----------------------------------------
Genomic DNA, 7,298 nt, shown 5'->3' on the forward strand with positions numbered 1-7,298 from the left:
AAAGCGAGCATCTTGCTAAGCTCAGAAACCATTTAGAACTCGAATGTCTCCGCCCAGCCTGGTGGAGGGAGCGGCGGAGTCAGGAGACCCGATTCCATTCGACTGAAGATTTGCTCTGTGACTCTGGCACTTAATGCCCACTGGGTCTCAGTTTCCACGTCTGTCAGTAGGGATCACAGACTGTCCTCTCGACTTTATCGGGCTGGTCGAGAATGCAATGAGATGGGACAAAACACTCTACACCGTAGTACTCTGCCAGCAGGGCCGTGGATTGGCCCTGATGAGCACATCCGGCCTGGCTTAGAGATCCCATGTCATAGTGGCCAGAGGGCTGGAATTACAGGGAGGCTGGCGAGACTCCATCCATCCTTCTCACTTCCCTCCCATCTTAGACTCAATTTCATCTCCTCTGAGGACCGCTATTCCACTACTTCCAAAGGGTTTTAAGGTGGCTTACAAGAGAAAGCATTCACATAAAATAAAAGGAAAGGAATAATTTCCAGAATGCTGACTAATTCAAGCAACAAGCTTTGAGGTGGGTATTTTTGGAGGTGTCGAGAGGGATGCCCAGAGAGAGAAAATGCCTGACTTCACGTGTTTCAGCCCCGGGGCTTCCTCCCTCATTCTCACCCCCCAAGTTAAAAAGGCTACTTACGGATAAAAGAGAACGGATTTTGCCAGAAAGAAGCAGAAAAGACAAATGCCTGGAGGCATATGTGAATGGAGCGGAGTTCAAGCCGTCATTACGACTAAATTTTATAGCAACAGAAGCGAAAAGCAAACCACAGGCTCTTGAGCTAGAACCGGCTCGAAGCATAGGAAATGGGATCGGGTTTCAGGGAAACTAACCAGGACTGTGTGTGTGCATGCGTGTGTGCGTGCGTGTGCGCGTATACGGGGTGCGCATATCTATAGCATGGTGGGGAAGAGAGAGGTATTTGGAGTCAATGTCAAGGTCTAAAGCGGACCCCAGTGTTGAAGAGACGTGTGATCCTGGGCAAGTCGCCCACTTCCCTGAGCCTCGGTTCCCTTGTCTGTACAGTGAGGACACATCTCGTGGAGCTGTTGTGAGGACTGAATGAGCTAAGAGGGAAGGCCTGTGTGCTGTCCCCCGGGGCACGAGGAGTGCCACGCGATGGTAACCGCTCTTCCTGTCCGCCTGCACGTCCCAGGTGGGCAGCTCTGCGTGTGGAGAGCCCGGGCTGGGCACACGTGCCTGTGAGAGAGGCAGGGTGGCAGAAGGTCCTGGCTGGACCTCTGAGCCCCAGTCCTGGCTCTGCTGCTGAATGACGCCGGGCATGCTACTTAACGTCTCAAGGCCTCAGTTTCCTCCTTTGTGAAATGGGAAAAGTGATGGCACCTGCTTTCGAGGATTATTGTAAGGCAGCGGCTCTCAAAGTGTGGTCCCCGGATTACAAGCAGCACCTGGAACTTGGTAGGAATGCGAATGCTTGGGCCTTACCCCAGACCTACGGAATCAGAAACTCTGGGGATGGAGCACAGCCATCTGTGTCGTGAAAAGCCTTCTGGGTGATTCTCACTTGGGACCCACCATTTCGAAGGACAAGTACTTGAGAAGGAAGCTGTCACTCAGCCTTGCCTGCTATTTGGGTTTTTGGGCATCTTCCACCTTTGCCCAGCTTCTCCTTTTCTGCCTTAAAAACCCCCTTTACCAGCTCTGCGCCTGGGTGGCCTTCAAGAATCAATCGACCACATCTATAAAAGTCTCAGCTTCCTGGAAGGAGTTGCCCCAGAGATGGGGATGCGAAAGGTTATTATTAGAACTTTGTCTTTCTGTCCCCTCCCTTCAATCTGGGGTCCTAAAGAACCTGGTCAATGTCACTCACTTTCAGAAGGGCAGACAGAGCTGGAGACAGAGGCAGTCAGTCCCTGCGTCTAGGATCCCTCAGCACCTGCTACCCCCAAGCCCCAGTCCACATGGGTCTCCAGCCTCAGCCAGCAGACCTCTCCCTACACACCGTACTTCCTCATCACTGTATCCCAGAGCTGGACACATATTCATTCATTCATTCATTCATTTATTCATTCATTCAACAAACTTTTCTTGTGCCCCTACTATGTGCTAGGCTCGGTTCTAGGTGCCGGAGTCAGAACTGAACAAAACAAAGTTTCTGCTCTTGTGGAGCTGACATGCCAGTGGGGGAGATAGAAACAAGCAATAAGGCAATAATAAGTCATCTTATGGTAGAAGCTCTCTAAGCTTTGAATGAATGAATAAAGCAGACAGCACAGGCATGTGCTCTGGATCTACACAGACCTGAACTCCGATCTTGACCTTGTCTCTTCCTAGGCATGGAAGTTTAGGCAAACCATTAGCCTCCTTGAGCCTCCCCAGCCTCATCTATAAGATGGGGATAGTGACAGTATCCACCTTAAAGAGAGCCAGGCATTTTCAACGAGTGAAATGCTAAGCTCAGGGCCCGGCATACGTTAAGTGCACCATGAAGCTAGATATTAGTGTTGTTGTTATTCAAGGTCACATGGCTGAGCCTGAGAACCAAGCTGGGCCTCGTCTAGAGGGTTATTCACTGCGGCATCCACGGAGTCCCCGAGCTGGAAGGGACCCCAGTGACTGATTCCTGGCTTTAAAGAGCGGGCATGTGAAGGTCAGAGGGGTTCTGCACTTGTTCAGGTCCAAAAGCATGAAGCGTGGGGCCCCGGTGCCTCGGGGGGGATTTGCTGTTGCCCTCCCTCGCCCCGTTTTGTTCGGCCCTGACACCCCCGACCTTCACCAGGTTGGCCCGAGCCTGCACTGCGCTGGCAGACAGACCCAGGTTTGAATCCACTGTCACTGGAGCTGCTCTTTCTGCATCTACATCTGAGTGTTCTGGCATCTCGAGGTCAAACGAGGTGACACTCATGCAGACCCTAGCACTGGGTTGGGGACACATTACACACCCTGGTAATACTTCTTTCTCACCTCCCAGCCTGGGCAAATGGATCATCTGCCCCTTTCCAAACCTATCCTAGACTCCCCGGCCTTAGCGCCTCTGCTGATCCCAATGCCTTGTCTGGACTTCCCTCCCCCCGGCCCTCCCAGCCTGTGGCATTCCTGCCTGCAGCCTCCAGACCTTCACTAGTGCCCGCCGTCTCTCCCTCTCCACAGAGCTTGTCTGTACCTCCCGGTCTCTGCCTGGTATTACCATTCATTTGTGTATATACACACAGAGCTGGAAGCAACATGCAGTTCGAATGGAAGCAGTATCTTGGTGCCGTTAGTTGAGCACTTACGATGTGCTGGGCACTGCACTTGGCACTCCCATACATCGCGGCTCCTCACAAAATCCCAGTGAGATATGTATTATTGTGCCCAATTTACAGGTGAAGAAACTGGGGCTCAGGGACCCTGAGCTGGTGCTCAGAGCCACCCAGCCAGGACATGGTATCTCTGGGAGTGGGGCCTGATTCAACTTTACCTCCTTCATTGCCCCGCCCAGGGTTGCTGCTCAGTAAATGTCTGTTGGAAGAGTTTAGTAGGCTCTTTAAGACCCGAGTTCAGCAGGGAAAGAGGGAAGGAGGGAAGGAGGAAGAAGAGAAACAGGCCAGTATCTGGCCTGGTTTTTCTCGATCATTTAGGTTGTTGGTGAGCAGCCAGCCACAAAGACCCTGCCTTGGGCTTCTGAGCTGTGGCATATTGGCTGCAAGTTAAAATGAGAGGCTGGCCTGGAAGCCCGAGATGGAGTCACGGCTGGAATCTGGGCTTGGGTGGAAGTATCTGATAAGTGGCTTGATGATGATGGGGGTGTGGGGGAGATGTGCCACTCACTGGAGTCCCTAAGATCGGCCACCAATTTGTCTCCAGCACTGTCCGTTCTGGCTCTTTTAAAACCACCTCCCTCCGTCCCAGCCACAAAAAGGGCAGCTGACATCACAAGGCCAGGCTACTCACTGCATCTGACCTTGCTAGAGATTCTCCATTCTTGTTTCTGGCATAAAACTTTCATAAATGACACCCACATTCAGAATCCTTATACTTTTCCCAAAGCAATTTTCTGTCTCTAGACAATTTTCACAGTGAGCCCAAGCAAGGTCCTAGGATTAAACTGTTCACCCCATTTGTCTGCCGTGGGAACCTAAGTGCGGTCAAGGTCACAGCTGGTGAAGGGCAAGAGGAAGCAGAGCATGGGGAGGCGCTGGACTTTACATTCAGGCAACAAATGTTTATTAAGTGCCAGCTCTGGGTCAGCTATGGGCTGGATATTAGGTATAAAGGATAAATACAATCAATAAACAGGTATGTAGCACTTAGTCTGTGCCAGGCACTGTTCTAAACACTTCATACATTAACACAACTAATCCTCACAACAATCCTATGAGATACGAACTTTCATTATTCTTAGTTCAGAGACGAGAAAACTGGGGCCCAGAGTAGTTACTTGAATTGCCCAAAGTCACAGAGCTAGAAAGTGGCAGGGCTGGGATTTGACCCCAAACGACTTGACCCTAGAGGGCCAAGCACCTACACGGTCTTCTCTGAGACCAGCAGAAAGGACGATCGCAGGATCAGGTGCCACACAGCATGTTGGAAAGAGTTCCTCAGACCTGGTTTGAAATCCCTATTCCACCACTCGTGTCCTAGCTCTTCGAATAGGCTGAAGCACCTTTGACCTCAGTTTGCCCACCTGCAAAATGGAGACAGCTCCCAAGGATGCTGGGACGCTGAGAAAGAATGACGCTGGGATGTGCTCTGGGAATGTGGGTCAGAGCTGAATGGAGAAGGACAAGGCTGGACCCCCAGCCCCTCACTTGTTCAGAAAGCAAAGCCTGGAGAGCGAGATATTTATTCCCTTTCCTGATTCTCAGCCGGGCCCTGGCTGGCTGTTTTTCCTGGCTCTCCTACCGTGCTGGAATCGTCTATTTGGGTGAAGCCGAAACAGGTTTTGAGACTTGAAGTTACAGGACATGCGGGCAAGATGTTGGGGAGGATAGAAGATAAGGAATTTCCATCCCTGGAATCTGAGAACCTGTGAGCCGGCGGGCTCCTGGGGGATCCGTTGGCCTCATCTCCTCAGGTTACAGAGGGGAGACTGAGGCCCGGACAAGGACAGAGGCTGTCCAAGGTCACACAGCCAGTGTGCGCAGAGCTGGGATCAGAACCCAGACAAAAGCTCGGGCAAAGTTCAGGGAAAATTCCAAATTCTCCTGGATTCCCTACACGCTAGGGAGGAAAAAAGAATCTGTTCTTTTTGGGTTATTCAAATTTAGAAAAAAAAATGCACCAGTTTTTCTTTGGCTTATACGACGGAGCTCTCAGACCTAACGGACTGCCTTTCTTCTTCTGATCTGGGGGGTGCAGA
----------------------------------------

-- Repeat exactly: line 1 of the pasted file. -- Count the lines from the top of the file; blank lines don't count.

Genomic DNA, 7,298 nt, shown 5'->3' on the forward strand with positions numbered 1-7,298 from the left: